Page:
We are all for justice... but unfortunately justice doesn't really apply to everyone
As a society and a democracy, we take it for granted that our laws and structures will give us access to justice when we need it. We know that the systems aren't perfect and indeed, as is highlighted on a depressingly regular basis, some groups in our society are ignored, resulting in terrible pain and suffering and often blighted lives.
There are occasions when that failure is recognised and then an inquiry, a tribunal, a report and some remedy may be offered.
But what of those who are never able to combine into a group? What of those who don't even know that their rights have been denied to them? What happens to them?
The right of access to justice is peculiar because there is usually no evidence trail when it fails. It's different from denial of health services, where the increased illness is visible. The failure of access to education is evident in lack of skills for work or life. Those who cannot access justice just don't get heard and the world goes on regardless.
That doesn't mean that denying access to justice has no consequences. Some one who can't use society's systems is likely to become more marginalised from that society. Others who lack knowledge of the system may end up in jail, estranged from their family or neighbours, or homeless. A person who has misused their power and got away with it once may do it again to others. These consequences can't be visibly traced back to lack of access to justice. But they exist and they cost our society dearly.
As FLAC's annual report for 2013 shows, many of those we meet are worried sick about basic issues. They do not see the law as protecting them, despite its central role in their lives.
We hear the same from other organisations with which we work who seek a fairer world. Last year, thanks to more than 500 volunteer lawyers and a fruitful partnership with Citizens Information Centres, we could give help to the 27,546 people who contacted FLAC centres and our phone line.
We could also throw light on the law as it affects the clients of other social justice organisations through yet more legal volunteers and law firms. As a result, we know that some people were able to make more informed decisions and to take better control of their lives.
That is useful, worthwhile work, which is very satisfying. Far less satisfying is when we have to tell people that no proper system exists to help them. For many years, FLAC has advocated for better systems to allow those in debt to deal with their money problems. While we were happy to see new insolvency systems in 2012, it is frustrating to find – as we had predicted – that yet again, these systems serve better those with money than they do the poor.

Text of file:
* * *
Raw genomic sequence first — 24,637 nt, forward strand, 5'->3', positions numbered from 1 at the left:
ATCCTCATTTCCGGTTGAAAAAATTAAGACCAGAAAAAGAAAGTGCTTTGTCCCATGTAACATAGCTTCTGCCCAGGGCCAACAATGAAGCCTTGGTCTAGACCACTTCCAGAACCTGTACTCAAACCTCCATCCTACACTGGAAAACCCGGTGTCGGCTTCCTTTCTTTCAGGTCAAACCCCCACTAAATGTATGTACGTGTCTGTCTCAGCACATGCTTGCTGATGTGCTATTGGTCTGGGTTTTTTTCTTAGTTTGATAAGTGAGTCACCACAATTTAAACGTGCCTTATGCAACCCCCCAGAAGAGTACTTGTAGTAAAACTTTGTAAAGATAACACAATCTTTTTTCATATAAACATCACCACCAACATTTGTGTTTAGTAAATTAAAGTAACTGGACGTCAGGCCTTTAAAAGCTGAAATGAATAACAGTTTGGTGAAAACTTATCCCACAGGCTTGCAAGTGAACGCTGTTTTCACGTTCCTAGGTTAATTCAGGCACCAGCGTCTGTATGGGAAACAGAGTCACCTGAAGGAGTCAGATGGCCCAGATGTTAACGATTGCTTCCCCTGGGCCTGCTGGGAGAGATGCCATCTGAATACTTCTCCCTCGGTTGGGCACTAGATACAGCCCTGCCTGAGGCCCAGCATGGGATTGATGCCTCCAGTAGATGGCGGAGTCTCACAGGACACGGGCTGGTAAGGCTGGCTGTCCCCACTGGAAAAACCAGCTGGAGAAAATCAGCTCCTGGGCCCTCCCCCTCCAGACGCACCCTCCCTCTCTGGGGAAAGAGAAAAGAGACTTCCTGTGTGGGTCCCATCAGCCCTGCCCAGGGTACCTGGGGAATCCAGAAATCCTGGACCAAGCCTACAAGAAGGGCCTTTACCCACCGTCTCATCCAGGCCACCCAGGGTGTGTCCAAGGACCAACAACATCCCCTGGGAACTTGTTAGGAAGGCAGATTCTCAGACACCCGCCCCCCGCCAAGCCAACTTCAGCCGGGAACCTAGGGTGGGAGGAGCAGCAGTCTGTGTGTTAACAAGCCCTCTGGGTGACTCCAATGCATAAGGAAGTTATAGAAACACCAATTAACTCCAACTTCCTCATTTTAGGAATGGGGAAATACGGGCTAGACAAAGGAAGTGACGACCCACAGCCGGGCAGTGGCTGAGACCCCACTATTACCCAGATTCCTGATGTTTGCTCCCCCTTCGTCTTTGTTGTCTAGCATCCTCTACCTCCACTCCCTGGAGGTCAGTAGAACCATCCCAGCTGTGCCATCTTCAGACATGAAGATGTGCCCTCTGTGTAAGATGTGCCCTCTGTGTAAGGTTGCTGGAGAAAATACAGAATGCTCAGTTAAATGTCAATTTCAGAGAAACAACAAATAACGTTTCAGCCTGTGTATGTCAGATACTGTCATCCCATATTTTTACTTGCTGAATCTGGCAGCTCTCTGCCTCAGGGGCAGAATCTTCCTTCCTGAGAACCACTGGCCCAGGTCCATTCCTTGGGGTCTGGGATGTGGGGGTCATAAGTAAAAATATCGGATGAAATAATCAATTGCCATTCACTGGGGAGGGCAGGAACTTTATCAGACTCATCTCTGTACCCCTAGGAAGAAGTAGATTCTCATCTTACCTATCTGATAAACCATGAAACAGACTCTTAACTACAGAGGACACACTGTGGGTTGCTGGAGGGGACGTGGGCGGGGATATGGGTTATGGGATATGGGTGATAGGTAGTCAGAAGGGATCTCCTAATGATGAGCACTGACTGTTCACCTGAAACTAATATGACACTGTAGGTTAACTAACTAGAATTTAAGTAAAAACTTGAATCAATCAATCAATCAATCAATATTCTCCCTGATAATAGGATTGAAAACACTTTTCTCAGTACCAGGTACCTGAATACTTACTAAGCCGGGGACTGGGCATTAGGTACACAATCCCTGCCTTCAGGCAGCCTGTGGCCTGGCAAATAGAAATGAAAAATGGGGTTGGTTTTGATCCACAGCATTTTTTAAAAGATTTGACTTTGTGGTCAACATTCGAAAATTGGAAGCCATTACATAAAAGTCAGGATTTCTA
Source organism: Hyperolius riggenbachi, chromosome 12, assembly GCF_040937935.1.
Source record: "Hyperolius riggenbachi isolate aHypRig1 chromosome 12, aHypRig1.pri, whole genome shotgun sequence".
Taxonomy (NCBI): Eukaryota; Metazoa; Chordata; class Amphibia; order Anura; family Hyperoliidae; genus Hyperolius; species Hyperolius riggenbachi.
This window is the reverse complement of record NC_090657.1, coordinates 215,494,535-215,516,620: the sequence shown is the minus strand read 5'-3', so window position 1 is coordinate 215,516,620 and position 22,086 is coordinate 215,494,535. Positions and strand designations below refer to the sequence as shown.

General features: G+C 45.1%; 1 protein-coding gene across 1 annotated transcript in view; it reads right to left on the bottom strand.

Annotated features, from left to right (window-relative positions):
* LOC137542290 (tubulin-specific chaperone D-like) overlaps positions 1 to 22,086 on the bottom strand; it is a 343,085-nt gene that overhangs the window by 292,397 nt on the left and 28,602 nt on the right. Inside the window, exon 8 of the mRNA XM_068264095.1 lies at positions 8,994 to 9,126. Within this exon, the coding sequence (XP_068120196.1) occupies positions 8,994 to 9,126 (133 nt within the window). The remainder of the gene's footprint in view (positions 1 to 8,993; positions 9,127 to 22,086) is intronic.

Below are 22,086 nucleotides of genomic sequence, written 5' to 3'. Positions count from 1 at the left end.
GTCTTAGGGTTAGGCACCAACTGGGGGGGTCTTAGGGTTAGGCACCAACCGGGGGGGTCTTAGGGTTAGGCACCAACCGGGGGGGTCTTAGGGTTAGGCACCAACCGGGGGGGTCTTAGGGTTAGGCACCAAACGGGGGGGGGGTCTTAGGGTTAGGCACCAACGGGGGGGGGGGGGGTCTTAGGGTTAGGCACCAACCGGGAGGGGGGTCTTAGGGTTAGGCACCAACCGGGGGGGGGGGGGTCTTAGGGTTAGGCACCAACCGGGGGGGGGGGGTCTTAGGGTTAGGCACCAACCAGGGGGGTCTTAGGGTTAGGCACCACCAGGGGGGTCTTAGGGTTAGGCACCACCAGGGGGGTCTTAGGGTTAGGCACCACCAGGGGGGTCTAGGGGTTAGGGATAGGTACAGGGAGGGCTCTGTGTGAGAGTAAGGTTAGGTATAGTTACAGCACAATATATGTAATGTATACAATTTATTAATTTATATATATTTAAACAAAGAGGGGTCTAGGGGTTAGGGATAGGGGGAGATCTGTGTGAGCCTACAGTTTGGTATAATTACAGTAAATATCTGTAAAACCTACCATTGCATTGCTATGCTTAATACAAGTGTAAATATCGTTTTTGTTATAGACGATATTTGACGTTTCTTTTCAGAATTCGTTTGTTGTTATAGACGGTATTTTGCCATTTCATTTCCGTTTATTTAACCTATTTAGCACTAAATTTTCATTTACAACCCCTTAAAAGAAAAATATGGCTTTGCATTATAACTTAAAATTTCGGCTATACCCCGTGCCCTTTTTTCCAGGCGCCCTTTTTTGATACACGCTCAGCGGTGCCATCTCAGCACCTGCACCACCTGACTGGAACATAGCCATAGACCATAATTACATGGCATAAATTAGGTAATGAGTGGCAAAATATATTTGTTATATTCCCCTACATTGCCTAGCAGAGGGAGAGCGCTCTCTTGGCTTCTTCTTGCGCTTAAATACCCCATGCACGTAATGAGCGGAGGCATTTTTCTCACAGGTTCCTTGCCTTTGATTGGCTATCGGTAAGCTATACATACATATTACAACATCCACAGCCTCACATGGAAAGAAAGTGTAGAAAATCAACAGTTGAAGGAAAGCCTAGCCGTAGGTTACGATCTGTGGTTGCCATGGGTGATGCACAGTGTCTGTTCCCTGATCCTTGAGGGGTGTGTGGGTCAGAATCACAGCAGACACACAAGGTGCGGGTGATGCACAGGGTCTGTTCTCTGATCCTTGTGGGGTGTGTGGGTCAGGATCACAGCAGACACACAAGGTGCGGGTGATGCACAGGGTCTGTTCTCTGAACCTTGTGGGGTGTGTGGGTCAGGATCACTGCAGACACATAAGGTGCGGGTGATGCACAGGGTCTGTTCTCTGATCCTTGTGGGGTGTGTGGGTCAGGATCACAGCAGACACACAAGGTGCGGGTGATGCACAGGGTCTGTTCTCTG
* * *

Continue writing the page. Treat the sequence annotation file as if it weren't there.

Lender vetoes and a privatised system of insolvency mean that many poor people still can't use the insolvency mechanisms. There is no funded legal advice for them in their negotiation with banks. Even more frustrating is that although everyone knows that it is necessary, debt collectors remain entirely unregulated and unlicensed in Ireland to this day.
Similarly the right of access to justice is weak, slow and hard to negotiate for those who need to use our state civil legal aid system, which cannot cope with the demand on it despite its expert personnel, or for those who find themselves at the mercy of social welfare systems designed to catch fraudsters but which can impose terrible hardship on honest people.
As a society, we should aim for prevention rather than cure. It would be cheaper and more effective to give people access to the law and systems that they need at the time that they need them than to continue to force people to scramble for legal assistance in crisis situations and often find it is too dear, too slow or too late. A more timely, effective system would improve the welfare of individuals in our society. It would also relieve stress on our courts, on our police and on our legal aid systems.
The launch of FLAC's annual report is our call to re-examine access to justice. If we look at the individual and their needs, if we genuinely seek to make justice accessible to law, we could deliver real value for money and real fairness in our society.
Noeline Blackwell is Director General of FLAC. FLAC launches its 2013 annual report today as well as a series of legal information leaflets dealing with aspects of family law, wills and estates and landlord and tenant law